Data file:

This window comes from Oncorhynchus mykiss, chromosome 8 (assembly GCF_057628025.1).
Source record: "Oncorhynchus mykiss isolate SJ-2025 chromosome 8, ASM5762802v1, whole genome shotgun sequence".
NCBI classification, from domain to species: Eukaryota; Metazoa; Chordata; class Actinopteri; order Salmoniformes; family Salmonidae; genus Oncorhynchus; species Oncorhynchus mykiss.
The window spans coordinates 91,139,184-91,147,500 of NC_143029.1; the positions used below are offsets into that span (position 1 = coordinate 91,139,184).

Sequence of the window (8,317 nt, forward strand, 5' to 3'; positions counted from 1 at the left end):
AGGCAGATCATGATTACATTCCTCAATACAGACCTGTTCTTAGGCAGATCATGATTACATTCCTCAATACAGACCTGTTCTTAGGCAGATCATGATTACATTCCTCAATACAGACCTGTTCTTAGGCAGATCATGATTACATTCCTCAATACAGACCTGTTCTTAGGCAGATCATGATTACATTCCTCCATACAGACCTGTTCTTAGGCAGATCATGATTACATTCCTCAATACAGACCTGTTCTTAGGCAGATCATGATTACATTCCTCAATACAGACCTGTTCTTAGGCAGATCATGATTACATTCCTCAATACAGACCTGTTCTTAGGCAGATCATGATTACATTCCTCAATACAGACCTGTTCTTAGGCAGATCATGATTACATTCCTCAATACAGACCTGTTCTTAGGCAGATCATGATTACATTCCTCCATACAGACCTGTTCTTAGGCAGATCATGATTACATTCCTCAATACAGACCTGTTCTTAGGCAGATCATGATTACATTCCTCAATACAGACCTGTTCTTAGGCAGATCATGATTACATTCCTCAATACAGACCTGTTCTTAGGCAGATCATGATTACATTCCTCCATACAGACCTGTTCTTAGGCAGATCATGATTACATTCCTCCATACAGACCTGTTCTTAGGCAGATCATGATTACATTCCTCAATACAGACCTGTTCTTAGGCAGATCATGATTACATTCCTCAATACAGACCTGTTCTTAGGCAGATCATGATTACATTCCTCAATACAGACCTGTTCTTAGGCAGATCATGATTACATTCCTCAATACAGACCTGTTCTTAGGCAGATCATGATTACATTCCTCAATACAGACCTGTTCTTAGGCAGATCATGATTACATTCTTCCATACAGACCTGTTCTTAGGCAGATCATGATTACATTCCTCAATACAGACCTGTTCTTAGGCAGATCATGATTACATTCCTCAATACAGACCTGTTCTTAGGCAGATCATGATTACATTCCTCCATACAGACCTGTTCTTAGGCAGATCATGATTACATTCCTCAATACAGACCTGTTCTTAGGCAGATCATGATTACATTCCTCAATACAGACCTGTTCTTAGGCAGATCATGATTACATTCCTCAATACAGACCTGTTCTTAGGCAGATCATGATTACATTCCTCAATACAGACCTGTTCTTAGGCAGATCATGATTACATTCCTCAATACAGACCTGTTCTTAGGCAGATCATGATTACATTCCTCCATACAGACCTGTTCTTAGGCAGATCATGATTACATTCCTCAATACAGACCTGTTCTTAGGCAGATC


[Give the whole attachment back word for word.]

This window comes from Oncorhynchus mykiss, chromosome 8 (assembly GCF_057628025.1).
Source record: "Oncorhynchus mykiss isolate SJ-2025 chromosome 8, ASM5762802v1, whole genome shotgun sequence".
NCBI classification, from domain to species: Eukaryota; Metazoa; Chordata; class Actinopteri; order Salmoniformes; family Salmonidae; genus Oncorhynchus; species Oncorhynchus mykiss.
The window spans coordinates 91,139,184-91,147,500 of NC_143029.1; the positions used below are offsets into that span (position 1 = coordinate 91,139,184).

Sequence of the window (8,317 nt, forward strand, 5' to 3'; positions counted from 1 at the left end):
AGGCAGATCATGATTACATTCCTCAATACAGACCTGTTCTTAGGCAGATCATGATTACATTCCTCAATACAGACCTGTTCTTAGGCAGATCATGATTACATTCCTCAATACAGACCTGTTCTTAGGCAGATCATGATTACATTCCTCAATACAGACCTGTTCTTAGGCAGATCATGATTACATTCCTCCATACAGACCTGTTCTTAGGCAGATCATGATTACATTCCTCAATACAGACCTGTTCTTAGGCAGATCATGATTACATTCCTCAATACAGACCTGTTCTTAGGCAGATCATGATTACATTCCTCAATACAGACCTGTTCTTAGGCAGATCATGATTACATTCCTCAATACAGACCTGTTCTTAGGCAGATCATGATTACATTCCTCAATACAGACCTGTTCTTAGGCAGATCATGATTACATTCCTCCATACAGACCTGTTCTTAGGCAGATCATGATTACATTCCTCAATACAGACCTGTTCTTAGGCAGATCATGATTACATTCCTCAATACAGACCTGTTCTTAGGCAGATCATGATTACATTCCTCAATACAGACCTGTTCTTAGGCAGATCATGATTACATTCCTCCATACAGACCTGTTCTTAGGCAGATCATGATTACATTCCTCCATACAGACCTGTTCTTAGGCAGATCATGATTACATTCCTCAATACAGACCTGTTCTTAGGCAGATCATGATTACATTCCTCAATACAGACCTGTTCTTAGGCAGATCATGATTACATTCCTCAATACAGACCTGTTCTTAGGCAGATCATGATTACATTCCTCAATACAGACCTGTTCTTAGGCAGATCATGATTACATTCCTCAATACAGACCTGTTCTTAGGCAGATCATGATTACATTCTTCCATACAGACCTGTTCTTAGGCAGATCATGATTACATTCCTCAATACAGACCTGTTCTTAGGCAGATCATGATTACATTCCTCAATACAGACCTGTTCTTAGGCAGATCATGATTACATTCCTCCATACAGACCTGTTCTTAGGCAGATCATGATTACATTCCTCAATACAGACCTGTTCTTAGGCAGATCATGATTACATTCCTCAATACAGACCTGTTCTTAGGCAGATCATGATTACATTCCTCAATACAGACCTGTTCTTAGGCAGATCATGATTACATTCCTCAATACAGACCTGTTCTTAGGCAGATCATGATTACATTCCTCAATACAGACCTGTTCTTAGGCAGATCATGATTACATTCCTCCATACAGACCTGTTCTTAGGCAGATCATGATTACATTCCTCAATACAGACCTGTTCTTAGGCAGATC